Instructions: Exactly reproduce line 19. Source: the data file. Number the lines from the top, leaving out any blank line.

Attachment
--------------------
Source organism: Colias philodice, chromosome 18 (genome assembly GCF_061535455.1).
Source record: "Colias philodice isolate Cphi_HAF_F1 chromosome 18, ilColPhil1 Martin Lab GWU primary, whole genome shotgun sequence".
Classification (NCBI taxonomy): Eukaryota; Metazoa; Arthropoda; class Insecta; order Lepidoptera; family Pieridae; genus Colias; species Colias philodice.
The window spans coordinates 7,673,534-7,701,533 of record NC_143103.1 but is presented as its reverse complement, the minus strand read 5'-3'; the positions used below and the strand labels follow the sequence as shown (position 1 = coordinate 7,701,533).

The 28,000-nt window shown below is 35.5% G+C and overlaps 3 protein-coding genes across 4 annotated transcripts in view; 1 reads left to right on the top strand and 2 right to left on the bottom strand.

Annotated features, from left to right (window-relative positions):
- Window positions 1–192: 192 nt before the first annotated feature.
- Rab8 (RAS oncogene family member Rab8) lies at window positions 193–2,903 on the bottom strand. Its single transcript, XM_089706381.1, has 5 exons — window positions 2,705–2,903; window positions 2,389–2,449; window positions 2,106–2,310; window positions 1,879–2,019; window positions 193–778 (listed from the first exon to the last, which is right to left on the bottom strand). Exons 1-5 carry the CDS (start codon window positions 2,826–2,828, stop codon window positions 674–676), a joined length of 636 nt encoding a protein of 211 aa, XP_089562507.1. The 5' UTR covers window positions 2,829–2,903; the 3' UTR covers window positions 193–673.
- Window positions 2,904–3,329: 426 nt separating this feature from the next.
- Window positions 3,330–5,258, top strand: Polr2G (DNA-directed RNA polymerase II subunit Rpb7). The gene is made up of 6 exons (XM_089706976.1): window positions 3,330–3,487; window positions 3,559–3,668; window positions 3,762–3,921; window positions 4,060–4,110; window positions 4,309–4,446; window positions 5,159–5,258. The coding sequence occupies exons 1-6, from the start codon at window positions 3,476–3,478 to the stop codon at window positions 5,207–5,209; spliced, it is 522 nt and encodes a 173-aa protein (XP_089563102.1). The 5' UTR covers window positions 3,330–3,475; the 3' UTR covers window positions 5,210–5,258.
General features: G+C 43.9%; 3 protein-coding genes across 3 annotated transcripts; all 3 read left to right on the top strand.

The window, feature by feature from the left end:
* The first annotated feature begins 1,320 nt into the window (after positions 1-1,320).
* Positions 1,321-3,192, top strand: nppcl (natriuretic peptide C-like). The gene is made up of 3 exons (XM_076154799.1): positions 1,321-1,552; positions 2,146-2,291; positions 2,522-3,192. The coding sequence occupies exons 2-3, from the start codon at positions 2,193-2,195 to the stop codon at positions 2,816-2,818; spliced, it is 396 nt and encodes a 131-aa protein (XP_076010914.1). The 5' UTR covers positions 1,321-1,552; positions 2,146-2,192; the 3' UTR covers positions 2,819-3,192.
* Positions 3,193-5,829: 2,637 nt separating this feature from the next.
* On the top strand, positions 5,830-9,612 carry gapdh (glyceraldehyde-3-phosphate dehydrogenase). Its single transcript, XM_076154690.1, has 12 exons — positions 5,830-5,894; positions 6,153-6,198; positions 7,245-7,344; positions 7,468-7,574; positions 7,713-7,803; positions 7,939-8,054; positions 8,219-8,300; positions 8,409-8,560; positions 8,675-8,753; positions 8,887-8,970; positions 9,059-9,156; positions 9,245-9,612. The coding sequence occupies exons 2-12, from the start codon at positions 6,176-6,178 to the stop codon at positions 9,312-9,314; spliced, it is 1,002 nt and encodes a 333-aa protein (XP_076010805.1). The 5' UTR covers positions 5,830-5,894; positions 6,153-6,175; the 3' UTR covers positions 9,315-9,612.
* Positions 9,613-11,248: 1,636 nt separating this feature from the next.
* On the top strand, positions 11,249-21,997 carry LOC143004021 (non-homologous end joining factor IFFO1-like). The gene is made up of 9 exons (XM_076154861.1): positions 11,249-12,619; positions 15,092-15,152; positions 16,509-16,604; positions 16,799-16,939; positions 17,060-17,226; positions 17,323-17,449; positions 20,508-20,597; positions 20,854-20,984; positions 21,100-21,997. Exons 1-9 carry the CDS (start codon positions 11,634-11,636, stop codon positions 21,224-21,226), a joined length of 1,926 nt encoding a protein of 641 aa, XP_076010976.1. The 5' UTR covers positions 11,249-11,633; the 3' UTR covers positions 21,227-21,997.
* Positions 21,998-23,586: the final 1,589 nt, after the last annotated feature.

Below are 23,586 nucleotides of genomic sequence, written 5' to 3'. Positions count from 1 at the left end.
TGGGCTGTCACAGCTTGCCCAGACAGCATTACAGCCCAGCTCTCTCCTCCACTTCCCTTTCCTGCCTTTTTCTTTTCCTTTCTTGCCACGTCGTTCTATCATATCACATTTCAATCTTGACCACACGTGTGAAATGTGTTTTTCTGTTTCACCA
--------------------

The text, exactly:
* Positions 21,998-23,586: the final 1,589 nt, after the last annotated feature.